My Mother's House and Sido

Farrar, Straus and Giroux



Trade Paperback

248 Pages



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In My Mother's House and Sido, Colette plays fictional variations on the themes of childhood, family, and, above all, her mother. Vividly alive, fond of cities, music, theater, and books, Sido devoted herself to her village, Saint-Saveur; to her garden, with its inhabitants and its animals; and, especially, to her children, particularly her youngest, whom she called Minet-Chéri. Unlike Gigi and Chéri, which focus largely on sexual love and its repercussions, My Mother's House and Sido center on the compelling figure of a powerful, nurturing woman in late-nineteenth-century rural France, conveying the impact she had on her community and on her daughter—who grew up to be a great writer.


Praise for My Mother's House and Sido

"The paradoxes of great literature are those of human nature, and Colette is nothing if not human . . . Accessible and elusive; greedy and austere; courageous and timid; subversive and complacent; scorchingly honest and sublimely mendacious; an inspired consoler and an existential pessimist—these are the qualities of the artist and the woman. It is time to rediscover them."—Judith Thurman, from the Introduction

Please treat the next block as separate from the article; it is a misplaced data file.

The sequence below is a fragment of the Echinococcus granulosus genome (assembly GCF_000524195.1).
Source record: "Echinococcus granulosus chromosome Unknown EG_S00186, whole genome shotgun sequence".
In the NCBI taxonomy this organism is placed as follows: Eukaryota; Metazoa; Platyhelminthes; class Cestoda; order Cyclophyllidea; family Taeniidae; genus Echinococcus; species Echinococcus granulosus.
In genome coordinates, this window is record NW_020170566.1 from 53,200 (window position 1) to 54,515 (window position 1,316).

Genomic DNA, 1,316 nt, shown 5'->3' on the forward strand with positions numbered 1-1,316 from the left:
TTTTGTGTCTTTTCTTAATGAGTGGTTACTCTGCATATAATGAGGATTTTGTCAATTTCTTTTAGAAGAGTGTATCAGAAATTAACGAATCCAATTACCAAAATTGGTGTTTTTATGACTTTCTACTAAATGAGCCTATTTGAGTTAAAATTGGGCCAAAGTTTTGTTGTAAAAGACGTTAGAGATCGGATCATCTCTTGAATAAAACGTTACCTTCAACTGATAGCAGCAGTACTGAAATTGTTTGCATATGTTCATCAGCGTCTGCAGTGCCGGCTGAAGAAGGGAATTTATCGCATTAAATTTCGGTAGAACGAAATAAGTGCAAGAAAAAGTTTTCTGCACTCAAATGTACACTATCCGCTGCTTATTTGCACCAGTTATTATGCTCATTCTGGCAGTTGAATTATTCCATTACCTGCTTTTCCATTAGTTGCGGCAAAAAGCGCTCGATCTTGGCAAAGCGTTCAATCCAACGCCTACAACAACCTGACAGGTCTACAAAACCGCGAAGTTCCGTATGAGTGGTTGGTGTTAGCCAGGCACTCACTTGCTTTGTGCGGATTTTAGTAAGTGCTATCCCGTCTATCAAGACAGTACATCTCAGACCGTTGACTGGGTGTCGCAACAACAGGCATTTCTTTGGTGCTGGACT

"[Colette has] a very particularly feminine sort of genius and a great intelligence . . . There is not a word which does not count."—André Gide

"Invested with the distillation of experience . . . Pure and beautiful."—Sylvia Berkman, The New York Times

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Read an Excerpt

Born in 1873 in France, Colette was the author of many acclaimed novels noted for their intimate style. She died in 1954.